The Removing Defendants premise their removal upon this Court's diversity jurisdiction. “Diversity jurisdiction exists where the suit is between citizens of different states and the amount in controversy exceeds the statutorily prescribed amount, in this case $75, 000.” Williams v. Best Buy Co., 269 F.3d 1316, 1319 (11th Cir. 2001) (citing 28 U.S.C. § 1332(a)). Therefore, removal jurisdiction based upon diversity requires: (1) a complete diversity of citizenship between the plaintiff(s) and the defendant(s); and (2) satisfaction of the amount in controversy requirement.

         1. Citizenship Requirement

         Diversity jurisdiction “requires complete diversity-every plaintiff must be diverse from every defendant.” Palmer v. Hosp. Auth. of Randolph Cty., 22 F.3d 1559, 1564 (11th Cir. 1994). “Citizenship, not residence, is the key fact that must be alleged in the complaint to establish diversity for a natural person.” Taylor v. Appleton, 30 F.3d 1365, 1367 (11th Cir. 1994).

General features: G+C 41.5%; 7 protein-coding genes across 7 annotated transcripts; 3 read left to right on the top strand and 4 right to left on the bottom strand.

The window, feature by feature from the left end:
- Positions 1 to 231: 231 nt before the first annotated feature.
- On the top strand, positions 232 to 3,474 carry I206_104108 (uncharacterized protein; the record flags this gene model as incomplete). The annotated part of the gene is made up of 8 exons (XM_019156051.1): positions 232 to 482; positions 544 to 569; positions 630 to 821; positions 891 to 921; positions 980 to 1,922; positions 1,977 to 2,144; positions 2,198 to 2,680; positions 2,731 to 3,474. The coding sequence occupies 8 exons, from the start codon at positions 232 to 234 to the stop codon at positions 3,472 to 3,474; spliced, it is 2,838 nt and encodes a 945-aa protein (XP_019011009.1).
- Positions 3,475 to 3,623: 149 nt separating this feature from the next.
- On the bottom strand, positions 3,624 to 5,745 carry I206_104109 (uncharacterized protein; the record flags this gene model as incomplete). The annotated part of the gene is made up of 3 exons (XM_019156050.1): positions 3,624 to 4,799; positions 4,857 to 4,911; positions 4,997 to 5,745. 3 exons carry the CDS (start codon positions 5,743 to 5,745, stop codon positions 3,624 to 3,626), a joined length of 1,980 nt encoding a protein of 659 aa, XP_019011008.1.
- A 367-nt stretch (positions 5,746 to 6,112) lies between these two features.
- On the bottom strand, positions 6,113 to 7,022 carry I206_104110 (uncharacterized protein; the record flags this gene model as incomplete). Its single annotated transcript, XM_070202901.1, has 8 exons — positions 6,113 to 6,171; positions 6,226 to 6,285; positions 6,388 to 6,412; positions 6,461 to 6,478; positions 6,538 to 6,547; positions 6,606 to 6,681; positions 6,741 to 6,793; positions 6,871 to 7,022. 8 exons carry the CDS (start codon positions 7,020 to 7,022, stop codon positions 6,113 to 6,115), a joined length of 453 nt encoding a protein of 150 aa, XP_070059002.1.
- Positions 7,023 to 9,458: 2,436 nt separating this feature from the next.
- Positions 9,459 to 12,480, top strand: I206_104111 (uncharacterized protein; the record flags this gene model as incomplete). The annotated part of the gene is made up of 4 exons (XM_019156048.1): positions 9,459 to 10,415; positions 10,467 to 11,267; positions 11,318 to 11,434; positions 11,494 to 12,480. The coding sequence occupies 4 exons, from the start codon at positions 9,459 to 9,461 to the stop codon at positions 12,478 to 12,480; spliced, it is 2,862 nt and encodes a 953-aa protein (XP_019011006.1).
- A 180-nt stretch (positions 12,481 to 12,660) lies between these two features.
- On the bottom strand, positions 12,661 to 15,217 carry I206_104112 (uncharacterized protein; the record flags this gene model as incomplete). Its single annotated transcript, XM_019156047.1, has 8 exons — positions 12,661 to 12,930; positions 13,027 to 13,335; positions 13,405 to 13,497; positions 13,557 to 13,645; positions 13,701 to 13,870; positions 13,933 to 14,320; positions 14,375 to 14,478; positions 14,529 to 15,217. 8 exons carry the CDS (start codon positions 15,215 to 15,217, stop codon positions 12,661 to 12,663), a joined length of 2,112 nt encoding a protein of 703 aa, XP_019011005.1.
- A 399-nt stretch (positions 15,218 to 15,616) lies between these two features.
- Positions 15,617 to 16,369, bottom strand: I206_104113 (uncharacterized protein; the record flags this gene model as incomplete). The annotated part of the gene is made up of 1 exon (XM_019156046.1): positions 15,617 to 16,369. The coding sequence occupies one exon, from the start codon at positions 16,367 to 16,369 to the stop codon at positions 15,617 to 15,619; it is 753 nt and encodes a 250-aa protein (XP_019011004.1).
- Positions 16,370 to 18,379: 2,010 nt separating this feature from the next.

2. Fraudulent Joinder Principles

         The dispute over satisfaction of the citizenship requirement in this case has to do with whether Colormasters has fraudulently joined the non-diverse co-defendant, Research Solutions. “[W]hen there is no possibility that the plaintiff can prove a cause of action against the resident (non-diverse) defendant[, ]” fraudulent joinder is established. Triggs v. John Crump Toyota, Inc., 154 F.3d 1284, 1287 (11th Cir. 1998). Relatedly, if fraudulent joinder is established, then the resident defendant is subject to dismissal as a party and its citizenship is disregarded for diversity requirement purposes. See id.